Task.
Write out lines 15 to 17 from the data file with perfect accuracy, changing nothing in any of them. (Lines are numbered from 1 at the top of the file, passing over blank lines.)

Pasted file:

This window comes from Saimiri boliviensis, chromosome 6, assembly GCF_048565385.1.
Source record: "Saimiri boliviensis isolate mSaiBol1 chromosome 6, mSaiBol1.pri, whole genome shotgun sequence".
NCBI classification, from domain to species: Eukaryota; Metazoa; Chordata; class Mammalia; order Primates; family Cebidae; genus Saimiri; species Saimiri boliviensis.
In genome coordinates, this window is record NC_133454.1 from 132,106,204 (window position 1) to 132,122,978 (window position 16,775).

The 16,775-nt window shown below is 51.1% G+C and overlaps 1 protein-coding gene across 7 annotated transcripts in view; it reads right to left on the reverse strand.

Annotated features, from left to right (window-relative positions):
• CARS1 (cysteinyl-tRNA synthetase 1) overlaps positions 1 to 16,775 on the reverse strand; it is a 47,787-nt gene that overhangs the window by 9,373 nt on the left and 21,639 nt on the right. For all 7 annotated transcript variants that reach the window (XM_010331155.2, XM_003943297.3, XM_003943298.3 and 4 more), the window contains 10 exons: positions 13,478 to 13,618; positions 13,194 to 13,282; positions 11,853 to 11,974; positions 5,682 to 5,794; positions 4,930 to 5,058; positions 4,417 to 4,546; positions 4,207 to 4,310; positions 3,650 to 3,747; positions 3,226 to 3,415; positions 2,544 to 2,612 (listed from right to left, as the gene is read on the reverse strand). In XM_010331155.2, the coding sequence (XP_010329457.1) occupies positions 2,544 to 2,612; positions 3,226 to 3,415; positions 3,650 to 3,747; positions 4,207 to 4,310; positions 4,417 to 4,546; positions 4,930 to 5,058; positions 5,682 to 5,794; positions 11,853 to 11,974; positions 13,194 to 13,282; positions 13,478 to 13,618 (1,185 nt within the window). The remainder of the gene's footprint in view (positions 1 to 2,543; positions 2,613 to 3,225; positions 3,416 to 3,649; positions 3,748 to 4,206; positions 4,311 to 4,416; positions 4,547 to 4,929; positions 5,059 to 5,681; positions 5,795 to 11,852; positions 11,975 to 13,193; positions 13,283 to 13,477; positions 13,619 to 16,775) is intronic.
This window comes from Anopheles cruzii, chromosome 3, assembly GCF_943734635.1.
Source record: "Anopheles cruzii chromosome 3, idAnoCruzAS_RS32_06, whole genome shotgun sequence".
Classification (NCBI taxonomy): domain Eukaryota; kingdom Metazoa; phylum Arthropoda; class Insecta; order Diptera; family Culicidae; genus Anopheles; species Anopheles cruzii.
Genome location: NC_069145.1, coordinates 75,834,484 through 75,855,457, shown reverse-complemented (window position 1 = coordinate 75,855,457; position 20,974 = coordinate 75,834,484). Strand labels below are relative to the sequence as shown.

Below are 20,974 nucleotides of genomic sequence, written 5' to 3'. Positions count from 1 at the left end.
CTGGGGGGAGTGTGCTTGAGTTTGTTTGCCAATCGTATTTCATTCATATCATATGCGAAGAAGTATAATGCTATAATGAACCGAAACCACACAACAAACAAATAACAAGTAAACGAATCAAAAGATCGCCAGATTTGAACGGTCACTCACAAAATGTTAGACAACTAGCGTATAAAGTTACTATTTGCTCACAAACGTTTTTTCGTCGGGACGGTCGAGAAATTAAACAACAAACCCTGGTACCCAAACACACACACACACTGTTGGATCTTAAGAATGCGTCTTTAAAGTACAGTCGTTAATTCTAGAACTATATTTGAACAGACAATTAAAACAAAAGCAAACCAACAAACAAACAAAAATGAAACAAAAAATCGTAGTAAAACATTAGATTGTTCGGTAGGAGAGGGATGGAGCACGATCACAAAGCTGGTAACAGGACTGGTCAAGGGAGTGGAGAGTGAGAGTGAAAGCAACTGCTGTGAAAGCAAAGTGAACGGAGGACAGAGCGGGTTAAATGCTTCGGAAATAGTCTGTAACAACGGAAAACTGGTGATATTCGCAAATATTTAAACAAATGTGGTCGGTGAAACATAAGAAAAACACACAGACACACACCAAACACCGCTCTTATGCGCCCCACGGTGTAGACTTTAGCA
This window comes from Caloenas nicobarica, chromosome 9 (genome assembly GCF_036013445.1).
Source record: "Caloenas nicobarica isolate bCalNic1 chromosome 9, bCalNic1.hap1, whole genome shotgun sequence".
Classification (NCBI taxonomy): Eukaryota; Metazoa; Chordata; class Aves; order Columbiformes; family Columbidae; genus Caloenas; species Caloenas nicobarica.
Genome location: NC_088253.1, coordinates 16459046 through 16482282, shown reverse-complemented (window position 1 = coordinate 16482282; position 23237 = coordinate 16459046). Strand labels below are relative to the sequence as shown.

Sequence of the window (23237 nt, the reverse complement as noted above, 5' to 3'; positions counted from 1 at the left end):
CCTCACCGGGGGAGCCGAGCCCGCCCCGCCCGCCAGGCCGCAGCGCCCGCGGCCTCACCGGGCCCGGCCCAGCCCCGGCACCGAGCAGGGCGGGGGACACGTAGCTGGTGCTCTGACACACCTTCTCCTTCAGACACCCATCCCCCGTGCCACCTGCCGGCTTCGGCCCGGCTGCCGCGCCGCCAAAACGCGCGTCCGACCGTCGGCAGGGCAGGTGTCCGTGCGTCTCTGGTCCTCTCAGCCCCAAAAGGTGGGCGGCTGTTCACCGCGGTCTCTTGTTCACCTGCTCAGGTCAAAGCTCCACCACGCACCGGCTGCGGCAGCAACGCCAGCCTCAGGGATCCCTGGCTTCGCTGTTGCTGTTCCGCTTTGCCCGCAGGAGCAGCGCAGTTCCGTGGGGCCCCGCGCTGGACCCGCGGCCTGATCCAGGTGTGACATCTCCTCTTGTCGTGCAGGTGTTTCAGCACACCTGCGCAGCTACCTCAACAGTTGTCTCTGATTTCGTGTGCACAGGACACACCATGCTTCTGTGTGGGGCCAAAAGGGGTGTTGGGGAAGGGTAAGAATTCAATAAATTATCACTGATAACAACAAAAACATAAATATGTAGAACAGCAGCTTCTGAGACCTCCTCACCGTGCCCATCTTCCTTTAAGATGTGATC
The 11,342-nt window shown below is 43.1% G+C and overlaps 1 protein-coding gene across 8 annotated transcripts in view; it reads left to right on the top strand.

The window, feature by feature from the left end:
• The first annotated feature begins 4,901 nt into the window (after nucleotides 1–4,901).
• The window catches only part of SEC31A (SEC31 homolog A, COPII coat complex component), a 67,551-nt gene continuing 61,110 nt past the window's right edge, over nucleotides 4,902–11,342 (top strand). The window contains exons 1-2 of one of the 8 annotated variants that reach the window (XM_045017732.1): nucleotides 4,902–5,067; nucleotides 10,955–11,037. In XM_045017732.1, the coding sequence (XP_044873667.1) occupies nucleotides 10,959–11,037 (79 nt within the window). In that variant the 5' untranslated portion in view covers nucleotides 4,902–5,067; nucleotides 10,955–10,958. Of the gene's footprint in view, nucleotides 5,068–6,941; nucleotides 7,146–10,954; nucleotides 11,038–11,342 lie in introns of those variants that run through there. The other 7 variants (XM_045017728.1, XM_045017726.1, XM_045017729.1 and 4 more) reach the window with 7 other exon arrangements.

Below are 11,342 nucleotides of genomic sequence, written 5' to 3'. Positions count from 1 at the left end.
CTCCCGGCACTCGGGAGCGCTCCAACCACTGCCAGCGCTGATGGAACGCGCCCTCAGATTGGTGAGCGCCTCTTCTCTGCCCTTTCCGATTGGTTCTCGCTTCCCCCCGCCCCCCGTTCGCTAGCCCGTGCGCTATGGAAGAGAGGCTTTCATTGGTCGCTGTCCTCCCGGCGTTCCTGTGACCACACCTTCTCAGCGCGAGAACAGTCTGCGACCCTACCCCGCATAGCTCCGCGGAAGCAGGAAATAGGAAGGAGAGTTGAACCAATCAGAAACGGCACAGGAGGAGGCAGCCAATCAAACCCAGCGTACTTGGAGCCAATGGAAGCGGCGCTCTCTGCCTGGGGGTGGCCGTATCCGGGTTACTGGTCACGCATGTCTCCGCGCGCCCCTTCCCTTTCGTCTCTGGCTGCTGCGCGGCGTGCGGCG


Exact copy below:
Source record: "Caloenas nicobarica isolate bCalNic1 chromosome 9, bCalNic1.hap1, whole genome shotgun sequence".
Classification (NCBI taxonomy): Eukaryota; Metazoa; Chordata; class Aves; order Columbiformes; family Columbidae; genus Caloenas; species Caloenas nicobarica.
Genome location: NC_088253.1, coordinates 16459046 through 16482282, shown reverse-complemented (window position 1 = coordinate 16482282; position 23237 = coordinate 16459046). Strand labels below are relative to the sequence as shown.